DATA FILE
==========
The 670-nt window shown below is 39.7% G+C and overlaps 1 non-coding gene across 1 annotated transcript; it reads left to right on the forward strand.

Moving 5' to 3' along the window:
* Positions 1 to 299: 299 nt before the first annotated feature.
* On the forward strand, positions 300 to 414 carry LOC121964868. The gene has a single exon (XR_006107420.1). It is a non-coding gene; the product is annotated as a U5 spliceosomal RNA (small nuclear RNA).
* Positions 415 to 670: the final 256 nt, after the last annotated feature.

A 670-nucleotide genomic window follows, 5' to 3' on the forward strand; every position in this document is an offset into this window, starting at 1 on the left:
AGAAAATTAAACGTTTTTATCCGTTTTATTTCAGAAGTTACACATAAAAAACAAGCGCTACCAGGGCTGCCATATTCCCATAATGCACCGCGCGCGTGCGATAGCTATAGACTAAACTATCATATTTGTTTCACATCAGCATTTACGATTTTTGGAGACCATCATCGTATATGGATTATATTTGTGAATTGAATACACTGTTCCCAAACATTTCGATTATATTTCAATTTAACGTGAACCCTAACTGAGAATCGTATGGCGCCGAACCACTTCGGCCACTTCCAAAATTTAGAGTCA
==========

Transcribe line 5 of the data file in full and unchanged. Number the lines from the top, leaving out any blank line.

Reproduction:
* Positions 415 to 670: the final 256 nt, after the last annotated feature.